FIG. 10B illustrates the resulting logical block diagram of the present invention for this example. The resource proxy 260 communicates with a first network gateway 290 a that is established for the cellular wireless. It also communicates with a second network gateway 290 b that is established for the BLUETOOTH wireless communication. Gateway 290 acommunicates with network interface 295 a that is used for cellular communication, which communicates over the cellular wireless net 300 a to the resource 315. Likewise, the gateway 290 b communicates with the network interface 295 b, BLUETOOTH wireless communication, which uses the BLUETOOTH wireless communication wireless net 300 b to communicate with resource 310. Gateway 290 b is established for the BLUETOOTH wireless communication piconet on which the access point 420 (FIG. 10A) is located.
The operation of the example of FIG. 10A and FIG. 10B is now described. When the mobile device 100 d turns on, initially there is no network connection. When the cellular antennae is raised on the mobile device 100 d, a data connection is obtained through the cellular carrier network. The present invention establishes a default routing entry which is added to the resource proxy 260. The network gateway 290 a is initialized by the present invention for the cellular connection.
The web browser 250 a is initiated on the mobile device 100 d. The web browser 250 a is set-up so that that the resource proxy 260 is configured as its proxy server. It is appreciated that there are also automatic protocols for discovering proxy servers which could be used. In this configuration, any web browser request is proxied at the resource proxy 260. The only connection is the default Internet connection. A request is sent through the network gateway 290 a associated with the cellular connection.
Following the turn-on of the mobile device, it then moves within range of a another BLUETOOTH wireless communication device 420, e.g., a LAN access point. At this point, service discovery is performed on the detected devices. This is performed at any time a BLUETOOTH wireless communication device is available. As a result, a LAN access profile determined using well known and standard protocols for creating a LAN access. Then, a PPP connection is established to the access point and the IP address is assigned based on well known BLUETOOTH wireless communication standards.
The present invention initializes a network gateway 290 b for this piconet. Once the network gateway 290b has been established, a search for information server is performed via an IP broadcast. The information server 310 is then detected and a list of available resources and information is read. What is recorded is a web proxy server and a location server (which allows the mobile device 100 d to know its own location based on the location of the access point 420). In one embodiment, the web proxy IP addresses is used as the proxy. Next, the contents of the resource proxy 260 are updated. Specifically, resource table entries are added and the resource proxy's gateway tables are updated.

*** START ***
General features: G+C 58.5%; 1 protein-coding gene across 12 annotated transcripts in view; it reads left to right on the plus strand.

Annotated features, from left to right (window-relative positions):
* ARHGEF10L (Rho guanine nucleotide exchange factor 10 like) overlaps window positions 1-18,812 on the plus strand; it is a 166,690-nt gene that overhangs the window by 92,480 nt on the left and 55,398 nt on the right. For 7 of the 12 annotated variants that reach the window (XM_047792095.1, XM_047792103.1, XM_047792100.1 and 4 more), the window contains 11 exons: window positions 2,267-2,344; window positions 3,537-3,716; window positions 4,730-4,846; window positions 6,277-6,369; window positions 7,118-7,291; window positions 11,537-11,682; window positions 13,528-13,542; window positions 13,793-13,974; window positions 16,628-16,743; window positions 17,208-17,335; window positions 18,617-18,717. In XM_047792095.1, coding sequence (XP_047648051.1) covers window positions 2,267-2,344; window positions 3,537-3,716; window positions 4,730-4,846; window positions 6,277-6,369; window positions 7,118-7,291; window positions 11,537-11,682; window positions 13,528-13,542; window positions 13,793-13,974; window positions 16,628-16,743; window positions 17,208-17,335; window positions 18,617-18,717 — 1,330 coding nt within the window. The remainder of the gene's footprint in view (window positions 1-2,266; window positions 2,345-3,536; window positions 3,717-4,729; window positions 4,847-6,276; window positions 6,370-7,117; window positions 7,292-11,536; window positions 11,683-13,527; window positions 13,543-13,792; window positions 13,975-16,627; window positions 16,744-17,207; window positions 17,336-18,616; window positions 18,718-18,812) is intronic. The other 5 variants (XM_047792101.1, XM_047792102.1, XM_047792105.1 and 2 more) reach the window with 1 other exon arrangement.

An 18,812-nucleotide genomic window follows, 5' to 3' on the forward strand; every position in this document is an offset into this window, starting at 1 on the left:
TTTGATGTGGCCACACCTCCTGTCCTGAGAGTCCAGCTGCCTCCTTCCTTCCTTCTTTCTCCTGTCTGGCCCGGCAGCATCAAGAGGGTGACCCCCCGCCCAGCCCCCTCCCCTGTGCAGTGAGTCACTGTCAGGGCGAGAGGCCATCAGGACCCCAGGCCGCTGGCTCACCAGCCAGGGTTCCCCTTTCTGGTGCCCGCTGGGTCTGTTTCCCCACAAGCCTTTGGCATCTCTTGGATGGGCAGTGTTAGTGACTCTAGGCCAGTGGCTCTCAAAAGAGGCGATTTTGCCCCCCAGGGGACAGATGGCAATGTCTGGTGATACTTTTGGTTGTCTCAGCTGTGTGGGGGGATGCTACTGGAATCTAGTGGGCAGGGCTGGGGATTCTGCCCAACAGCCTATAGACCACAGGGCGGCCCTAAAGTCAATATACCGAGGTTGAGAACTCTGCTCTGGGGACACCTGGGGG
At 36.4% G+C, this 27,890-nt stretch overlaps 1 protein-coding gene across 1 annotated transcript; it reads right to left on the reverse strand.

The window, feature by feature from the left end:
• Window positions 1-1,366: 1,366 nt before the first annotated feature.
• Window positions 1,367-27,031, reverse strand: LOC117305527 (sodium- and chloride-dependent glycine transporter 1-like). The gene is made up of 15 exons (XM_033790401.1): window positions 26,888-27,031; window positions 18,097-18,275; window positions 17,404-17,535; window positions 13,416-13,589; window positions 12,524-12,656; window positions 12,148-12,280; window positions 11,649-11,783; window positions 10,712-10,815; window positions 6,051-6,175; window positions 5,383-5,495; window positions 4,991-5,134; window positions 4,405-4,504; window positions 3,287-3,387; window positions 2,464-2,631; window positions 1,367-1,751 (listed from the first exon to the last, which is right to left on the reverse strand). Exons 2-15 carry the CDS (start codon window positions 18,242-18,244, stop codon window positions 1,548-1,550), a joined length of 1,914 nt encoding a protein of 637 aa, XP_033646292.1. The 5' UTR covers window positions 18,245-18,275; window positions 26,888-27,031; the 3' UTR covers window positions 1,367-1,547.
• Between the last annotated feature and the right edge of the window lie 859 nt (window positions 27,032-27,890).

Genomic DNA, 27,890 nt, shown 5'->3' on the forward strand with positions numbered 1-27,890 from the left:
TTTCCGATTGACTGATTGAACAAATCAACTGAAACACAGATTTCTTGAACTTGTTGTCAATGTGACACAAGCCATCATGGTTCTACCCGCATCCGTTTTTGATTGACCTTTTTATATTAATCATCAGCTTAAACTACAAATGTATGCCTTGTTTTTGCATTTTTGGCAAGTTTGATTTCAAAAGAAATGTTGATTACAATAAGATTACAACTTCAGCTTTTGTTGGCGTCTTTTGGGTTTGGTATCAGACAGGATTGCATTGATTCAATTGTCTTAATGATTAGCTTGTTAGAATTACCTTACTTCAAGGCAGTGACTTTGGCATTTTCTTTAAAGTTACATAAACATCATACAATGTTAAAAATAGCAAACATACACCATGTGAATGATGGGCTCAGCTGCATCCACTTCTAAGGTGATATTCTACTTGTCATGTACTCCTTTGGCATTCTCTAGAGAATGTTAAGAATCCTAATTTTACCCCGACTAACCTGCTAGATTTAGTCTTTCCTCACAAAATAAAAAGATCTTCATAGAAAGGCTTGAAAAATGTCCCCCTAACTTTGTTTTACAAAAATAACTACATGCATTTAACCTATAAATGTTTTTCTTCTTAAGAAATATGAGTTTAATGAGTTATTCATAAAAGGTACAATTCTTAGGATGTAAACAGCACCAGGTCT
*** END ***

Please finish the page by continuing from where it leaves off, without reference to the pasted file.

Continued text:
The web browser 250 a could now request an HTML page of available resources by requesting the information through the root file of the resource proxy, for instance, by using address:
Http:/localhost/ (for example)
The proxy server 260 would return a list of information (URLs available) that is maintained in the resource table with an optional text or graphical annotation if available. This information may be displayed on the screen of the mobile device 100 d. The information includes resources available from the Internet 52 and also information available from the BLUETOOTH wireless communication access point 420. The user can filter the amount of information displayed on the screen from the resource proxy based on filters 255 a-255 c (FIG. 7). The filters may contain specific keywords and attributes that can be searched to identify certain resources thereby filtering others out. The particular wireless communication mechanism used to access this information is transparent to the application. The user could then view and/or select of the available location based resources.